Mitt Romney has captured the Republican presidential nomination in all but name, and is running strong in the polls in his quest to become the next president of the United States. He has done so, largely, on his promise and his promises of doing a better job of managing the American economy than has the incumbent.
Thus his refusal to release more than one or two years of his tax returns, along with the continuing confusion of when he really gave up control of the Bain Capital investment firm, strikes even many Republicans as troubling. In recent days, such conservative stalwarts as columnist George Will and the editors of The National Review have been among those tearing their hair over the What-does-he-have-to-hide? message that was being sent by Romney's stonewalling.
Romney has released his returns for the tax year 2010, which showed that he paid an effective tax rate of 13.9 percent on $21.6 million in income. That rate (you know, lower than that paid by Warren Buffett's secretary) is possible because much of the Romney family income is taxed at the lower capital-gains rate and because of other legitimate tax shelters. The Romney campaign says it plans to also release the candidate's 2011 tax returns, which aren't final because the Romneys filed for a routine legal extension.
But much has been made of the fact that, when the candidate's father, George Romney, ran for president in 1968, he released 12 years worth of his 1040s because, as he said at the time, "One year could be a fluke, or done for show."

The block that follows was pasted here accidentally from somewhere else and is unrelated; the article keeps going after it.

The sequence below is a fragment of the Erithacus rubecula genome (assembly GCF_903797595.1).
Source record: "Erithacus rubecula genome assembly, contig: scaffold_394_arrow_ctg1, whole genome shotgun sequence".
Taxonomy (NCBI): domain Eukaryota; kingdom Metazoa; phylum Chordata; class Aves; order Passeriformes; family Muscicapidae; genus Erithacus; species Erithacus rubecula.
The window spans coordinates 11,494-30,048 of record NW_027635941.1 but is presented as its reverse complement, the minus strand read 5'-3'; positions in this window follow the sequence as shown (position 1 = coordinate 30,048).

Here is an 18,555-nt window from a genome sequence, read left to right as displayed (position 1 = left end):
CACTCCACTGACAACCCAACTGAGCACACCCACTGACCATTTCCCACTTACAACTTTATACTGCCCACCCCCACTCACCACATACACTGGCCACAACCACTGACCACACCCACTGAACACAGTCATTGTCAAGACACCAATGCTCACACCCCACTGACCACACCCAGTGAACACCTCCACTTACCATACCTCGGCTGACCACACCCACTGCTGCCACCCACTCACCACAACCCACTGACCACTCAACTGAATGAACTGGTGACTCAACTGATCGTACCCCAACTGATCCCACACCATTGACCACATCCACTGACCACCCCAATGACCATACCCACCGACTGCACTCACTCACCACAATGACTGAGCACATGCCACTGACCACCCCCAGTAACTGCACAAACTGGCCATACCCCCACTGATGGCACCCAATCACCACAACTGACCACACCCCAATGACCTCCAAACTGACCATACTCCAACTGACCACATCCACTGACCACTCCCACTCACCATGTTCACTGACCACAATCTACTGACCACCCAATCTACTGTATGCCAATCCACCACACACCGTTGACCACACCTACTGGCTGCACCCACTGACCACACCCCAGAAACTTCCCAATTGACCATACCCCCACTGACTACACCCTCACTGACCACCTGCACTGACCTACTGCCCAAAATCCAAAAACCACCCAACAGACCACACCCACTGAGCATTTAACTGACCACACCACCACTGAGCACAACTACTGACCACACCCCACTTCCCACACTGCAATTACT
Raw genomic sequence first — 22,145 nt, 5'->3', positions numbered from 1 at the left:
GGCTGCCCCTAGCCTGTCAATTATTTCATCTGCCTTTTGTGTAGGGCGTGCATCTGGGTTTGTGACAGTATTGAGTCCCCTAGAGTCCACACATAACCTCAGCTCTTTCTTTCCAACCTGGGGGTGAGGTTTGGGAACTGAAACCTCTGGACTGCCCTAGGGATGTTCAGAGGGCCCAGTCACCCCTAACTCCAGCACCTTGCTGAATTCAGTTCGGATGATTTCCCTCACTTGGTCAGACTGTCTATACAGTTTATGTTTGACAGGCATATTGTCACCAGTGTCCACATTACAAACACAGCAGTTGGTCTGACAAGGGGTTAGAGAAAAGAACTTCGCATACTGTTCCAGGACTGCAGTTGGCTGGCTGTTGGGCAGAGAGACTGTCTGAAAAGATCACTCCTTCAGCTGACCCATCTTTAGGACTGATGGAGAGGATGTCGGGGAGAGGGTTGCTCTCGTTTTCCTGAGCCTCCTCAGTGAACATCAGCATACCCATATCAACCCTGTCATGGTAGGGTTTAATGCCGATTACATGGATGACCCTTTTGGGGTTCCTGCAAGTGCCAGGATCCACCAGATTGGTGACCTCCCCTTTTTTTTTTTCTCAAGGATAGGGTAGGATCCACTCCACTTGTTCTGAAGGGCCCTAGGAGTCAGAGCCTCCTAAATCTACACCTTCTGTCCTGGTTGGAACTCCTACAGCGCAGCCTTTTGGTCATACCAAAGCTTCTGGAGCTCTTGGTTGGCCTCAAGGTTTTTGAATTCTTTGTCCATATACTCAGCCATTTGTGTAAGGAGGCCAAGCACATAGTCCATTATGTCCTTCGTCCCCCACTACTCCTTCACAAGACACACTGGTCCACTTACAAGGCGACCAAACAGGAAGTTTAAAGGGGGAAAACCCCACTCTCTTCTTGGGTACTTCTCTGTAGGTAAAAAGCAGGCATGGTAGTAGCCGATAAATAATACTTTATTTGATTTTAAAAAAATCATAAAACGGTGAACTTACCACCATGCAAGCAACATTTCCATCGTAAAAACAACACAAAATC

Romney has resisted the call to release more of his returns because he doesn't want to serve up details for the Obama campaign to distort. But, without those details, speculation runs amok. And the speculation now is focusing on the theory that Romney's returns from before 2010 might show an even more aggressive pattern of tax sheltering and off-shoring of assets that, even if totally legal, might not be the picture any candidate would want to draw of himself in a nation still pulling itself out from a major recession.
Meanwhile, Romney's claim that he gave up management of Bain Capital in 1999 when he came to Utah to manage the Winter Olympics, while corporate documents show him as CEO and sole stockholder of that company through at least 2001, only feeds an image of Romney as someone who bends the rules, and reality, to suit his needs.
The release of a presidential candidate's tax returns is a general gesture toward transparency. And, in this case, it could specifically help untangle the Bain mess. Romney's returns should be released. For his benefit, and for the voters'.
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